“Okay, man, I guess you are right. I will try to be more like you. I will pretend to be all neat, clean and organised. If pretending is what it takes, let it be so. But, later, when I have enough money, I am getting a maid to do all the cleaning up for me, okay?”
“We already have a maid. We are only missing good sense here,”
“Screw you and your good sense, man”
A wave of hand. Consul dismissed.
These relatives, I tell you, he told himself. Keeping my wife away from me. What right do they have to come over and take from me this precious time I am supposed to have alone with my wife? And for what? For asking how are you and how do you feel? She’ll feel something if you just leave her alone, duh! And what do they have to justify this untimely intrusion? A box of sweets! How ridiculous!
Now he really was close to a state of panic. Sheer chaos in his mind. She is so lovely, he thought, so careful in the way she moves and talks, so stable, so graceful and elegant. She seems far more mature than me, he thought, and hoped that it was true. And the problem with these ‘mature, sensible’ kind of people is that they usually care a lot about neatness and all that nonsense. Oh, my my my! What would I do? Will I ever be able to behave like my mother, brother? How do they keep so neat? How does it even cross their mind to put the god damned towel back in its place after shower? What is its place anyway? Or, maybe, he thought, the problem is with me and they are normal. Maybe my brain does not have that part that processes such information, you know? Like it just doesn’t see why the dinner table has to be neat and clean, free of all food morsels at all times? It’s the dinner table, woman, not the study table! Aaagghh! What will I do? I don’t want to lose her. I don’t want her to think I am a loser. I am already falling for her, and all I need to know is what she thinks of me, and then I will give her all my love, all of it that I had been stuffing inside for all these years. Wait, would that be too much? God damn it! This love thing is a lot harder than what they show in movies…
He saw her phone on their bed. Ooooh! Her phone! Should I? Of course, I should not. What was I thinking? Hey, she’s my wife now, I can snoop in a little, no? I mean, look, if she wants to see anything, anything in my phone, she can just go ahead okay? So how bad is it if I take a little look? Huh?
Ping. A text message. Who could it be? Ah, it could be anybody. No, I am not going to doubt my wife’s fidelity on day one of our married life. But, hey, I’ll just take a look at her downloads, you know. If she sees all my downloads, I am screwed. But, she’s a girl. She won’t download any porn, now, would she?
Ping. Another text.
Okay, who the hell is it anyway?
There is no lock on the phone. She’s secure enough in her conduct that she does not need to lock her phone, he thinks, impressed. He could never do that, he thinks, ashamed. Okay, WhatsApp. A friend. Female. Asking after her wellbeing. Is everything okay sweetie and all that. None of my friends texted me to ask, he thought, how rude!
And then, he scrolled up, up, and up into his doom.
“I just don’t care about how men look.”
“He asked me about his looks, and I couldn’t care less about it.”
“Why should I change myself for him? If he cannot love me for who I am, I do not want his love.”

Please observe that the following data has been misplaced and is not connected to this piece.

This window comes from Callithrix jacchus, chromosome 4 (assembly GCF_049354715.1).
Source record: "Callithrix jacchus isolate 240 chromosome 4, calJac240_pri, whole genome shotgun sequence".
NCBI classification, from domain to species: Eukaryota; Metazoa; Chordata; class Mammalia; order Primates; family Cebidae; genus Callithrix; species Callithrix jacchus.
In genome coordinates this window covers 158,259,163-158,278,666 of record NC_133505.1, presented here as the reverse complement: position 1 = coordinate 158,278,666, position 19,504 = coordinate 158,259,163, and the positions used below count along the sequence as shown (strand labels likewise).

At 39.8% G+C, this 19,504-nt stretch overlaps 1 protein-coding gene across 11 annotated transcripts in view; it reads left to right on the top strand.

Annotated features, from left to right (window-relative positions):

And that sinking feeling again…
“Can we talk? I think we should talk,” he told her, surprising her a little, as she walked in from a decent meet with her new relatives. Aunts, uncles, new sisters, all of them seem to be caring and sorted people, she thought, I haven’t come across a single person like my father in this family, well, yet.
“Why did you marry me?”
She sighed a deep sigh after what felt like a lump of air stuck in her throat. She was afraid this man would just ask her this silly question.
“I guess we all have to marry someday.”
He cringed. He had made a list of answers she could give him, and this one he had marked ‘I hope not’.
“That’s a really sad reason to get married. Are you sure you want to spend the rest of your life with me? I mean, you don’t know anything about me!”
Okay, she thought, if he wants a heart-to-heart, he’ll have it. If I say something that offends his sensibilities, well, he asked for it.
“That is not true. I do know you somewhat. I asked my family a thousand questions about you, and in turn they asked your family a thousand questions about you. Whatever I learnt about you, I liked. Otherwise, yours is not the first marriage proposal that came to my door.”
He felt a part of gloom leaving his body in this moment. It was as if he could see some sad little man inside him give up and walk out. So, mine was not the first proposal. She has rejected several, like I have done. She asked a thousand questions about me, like I did about her. So…
“So, you can’t trust new people?”
“God, no! How could anybody possibly do that? Never! Do you?”
He laughed a little at her surprise question, asked so innocently.
“No, me neither.”
“Well, I don’t think my family would have been that much honest with you about me. I’m sure there are so many terrible things about me that they chose not to tell you. I would like you to know everything about me, though.”
“I think so too. I mean, your family may have been completely honest with mine. But, yes, we should talk about the worst things first.”
As she said this, a small but visible small formed on what he thought was her painfully beautiful face. Painful because he hadn’t touched it yet.
“Yes, right. I’ll go first. Look, I don’t know how to put this across politely, but I’m very dirty. I mean, I bathe every day, but I just can’t put the shoes back in the rack, you know? I make a mess when I eat, as you may have certainly noticed at lunch…”
“What? No, I didn’t notice. But, why would that worry you? I make a mess too. I just cannot understand why the towel can’t be left on the bed after its wet. My sister says it stinks if I do that. I never smell the stink. How does she always smell the stink? Look, I don’t think we need to discuss such trivial matters, you know…”